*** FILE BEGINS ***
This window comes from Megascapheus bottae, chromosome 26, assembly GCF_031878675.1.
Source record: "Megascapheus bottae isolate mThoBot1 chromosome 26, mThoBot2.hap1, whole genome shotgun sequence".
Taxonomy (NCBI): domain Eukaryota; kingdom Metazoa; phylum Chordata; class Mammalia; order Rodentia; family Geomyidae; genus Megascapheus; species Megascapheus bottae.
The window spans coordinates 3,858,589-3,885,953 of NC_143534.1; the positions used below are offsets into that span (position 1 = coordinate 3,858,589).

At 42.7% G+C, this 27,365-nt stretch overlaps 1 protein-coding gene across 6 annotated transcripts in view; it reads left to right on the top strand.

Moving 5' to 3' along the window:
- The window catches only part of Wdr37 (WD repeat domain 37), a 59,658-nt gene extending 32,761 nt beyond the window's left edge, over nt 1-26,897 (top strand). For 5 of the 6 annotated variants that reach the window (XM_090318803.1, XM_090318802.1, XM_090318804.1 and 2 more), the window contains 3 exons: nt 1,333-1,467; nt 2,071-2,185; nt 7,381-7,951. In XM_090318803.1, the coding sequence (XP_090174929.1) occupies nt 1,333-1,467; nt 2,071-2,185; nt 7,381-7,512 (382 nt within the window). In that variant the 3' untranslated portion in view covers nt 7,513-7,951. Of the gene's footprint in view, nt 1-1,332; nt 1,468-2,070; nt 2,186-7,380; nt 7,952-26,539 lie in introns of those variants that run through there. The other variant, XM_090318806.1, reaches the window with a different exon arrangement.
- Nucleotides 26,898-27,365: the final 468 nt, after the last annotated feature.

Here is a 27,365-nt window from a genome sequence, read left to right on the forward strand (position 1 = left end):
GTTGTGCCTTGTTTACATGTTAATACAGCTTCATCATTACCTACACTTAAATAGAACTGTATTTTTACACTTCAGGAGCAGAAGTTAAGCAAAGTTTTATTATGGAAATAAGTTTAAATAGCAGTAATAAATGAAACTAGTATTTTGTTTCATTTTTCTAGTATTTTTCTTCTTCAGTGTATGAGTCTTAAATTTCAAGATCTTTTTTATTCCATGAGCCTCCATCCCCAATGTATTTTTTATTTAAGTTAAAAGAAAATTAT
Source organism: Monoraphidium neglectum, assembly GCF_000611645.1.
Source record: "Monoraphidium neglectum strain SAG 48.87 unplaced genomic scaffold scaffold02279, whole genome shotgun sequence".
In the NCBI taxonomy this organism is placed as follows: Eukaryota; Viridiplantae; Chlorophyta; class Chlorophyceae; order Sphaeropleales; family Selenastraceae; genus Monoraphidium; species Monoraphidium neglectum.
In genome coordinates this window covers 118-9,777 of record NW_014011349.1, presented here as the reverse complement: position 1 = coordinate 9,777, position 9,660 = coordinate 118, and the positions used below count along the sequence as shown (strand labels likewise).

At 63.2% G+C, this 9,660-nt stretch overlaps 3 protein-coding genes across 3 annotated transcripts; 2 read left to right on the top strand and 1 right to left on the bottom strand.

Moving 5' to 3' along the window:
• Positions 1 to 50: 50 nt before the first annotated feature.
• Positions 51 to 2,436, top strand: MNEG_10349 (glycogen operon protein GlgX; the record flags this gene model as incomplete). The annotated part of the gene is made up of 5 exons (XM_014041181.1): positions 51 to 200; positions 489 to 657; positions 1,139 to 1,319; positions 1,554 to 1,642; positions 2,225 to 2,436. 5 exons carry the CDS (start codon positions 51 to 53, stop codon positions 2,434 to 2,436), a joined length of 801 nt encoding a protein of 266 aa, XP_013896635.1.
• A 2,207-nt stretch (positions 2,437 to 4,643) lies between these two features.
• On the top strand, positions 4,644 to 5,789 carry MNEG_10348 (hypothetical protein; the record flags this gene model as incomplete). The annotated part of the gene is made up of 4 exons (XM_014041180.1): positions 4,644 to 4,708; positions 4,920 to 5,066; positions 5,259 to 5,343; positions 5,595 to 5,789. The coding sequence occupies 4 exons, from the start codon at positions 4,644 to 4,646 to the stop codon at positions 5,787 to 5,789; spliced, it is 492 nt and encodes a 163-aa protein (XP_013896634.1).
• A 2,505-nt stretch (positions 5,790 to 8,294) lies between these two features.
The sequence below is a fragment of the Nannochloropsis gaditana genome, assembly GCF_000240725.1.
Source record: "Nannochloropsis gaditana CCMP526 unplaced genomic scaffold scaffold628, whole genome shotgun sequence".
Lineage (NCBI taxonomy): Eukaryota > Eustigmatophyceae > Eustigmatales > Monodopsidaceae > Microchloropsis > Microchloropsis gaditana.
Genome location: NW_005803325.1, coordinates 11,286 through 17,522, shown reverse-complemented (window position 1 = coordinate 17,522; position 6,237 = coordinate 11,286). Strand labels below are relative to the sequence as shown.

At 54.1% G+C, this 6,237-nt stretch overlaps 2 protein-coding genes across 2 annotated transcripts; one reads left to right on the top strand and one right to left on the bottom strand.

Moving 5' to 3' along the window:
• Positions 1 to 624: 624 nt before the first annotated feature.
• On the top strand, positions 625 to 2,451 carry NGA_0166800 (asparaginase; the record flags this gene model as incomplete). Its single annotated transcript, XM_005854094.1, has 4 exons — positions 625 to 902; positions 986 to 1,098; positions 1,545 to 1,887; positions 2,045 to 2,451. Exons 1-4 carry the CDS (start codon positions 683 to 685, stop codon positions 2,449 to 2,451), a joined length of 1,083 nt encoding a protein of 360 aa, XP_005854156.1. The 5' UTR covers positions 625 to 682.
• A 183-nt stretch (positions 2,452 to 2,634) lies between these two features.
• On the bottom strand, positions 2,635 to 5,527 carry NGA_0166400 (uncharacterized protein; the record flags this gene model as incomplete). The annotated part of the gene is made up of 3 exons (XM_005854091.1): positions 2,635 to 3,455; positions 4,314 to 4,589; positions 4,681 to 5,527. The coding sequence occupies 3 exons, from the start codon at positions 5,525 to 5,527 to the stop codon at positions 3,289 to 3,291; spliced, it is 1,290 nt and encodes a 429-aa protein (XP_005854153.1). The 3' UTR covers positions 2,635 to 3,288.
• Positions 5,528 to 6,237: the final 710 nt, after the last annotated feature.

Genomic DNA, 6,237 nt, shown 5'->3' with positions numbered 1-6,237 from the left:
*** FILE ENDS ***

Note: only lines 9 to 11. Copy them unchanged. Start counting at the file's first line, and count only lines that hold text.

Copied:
Here is a 27,365-nt window from a genome sequence, read left to right on the forward strand (position 1 = left end):
GTTGTGCCTTGTTTACATGTTAATACAGCTTCATCATTACCTACACTTAAATAGAACTGTATTTTTACACTTCAGGAGCAGAAGTTAAGCAAAGTTTTATTATGGAAATAAGTTTAAATAGCAGTAATAAATGAAACTAGTATTTTGTTTCATTTTTCTAGTATTTTTCTTCTTCAGTGTATGAGTCTTAAATTTCAAGATCTTTTTTATTCCATGAGCCTCCATCCCCAATGTATTTTTTATTTAAGTTAAAAGAAAATTAT
Source organism: Monoraphidium neglectum, assembly GCF_000611645.1.